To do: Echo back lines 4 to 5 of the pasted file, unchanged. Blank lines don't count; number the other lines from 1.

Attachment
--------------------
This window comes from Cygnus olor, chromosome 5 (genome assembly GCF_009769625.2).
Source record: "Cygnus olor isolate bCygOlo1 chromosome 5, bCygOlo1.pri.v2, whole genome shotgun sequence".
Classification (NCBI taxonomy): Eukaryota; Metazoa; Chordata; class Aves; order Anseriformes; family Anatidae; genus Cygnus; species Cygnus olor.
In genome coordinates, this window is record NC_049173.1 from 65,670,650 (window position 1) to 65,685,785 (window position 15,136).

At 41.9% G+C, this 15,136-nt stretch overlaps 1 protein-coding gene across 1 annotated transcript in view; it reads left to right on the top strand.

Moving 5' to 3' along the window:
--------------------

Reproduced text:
In genome coordinates, this window is record NC_049173.1 from 65,670,650 (window position 1) to 65,685,785 (window position 15,136).

At 41.9% G+C, this 15,136-nt stretch overlaps 1 protein-coding gene across 1 annotated transcript in view; it reads left to right on the top strand.